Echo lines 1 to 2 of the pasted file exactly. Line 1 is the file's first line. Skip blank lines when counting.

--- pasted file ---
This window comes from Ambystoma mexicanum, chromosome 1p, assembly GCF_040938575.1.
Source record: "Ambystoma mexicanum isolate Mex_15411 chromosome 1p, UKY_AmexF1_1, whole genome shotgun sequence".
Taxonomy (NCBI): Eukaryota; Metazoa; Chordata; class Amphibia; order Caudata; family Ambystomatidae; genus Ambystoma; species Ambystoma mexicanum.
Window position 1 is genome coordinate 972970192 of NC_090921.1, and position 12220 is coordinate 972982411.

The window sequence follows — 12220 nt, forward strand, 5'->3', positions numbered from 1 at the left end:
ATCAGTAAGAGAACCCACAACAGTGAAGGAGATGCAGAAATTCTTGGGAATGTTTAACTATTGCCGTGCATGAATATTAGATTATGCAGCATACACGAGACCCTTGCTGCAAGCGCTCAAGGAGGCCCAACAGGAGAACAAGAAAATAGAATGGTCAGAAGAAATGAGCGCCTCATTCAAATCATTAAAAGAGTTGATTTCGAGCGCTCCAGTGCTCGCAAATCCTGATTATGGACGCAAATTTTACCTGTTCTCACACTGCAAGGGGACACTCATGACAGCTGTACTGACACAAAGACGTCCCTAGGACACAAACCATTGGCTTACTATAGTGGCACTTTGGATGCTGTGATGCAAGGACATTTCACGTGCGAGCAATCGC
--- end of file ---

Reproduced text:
This window comes from Ambystoma mexicanum, chromosome 1p, assembly GCF_040938575.1.
Source record: "Ambystoma mexicanum isolate Mex_15411 chromosome 1p, UKY_AmexF1_1, whole genome shotgun sequence".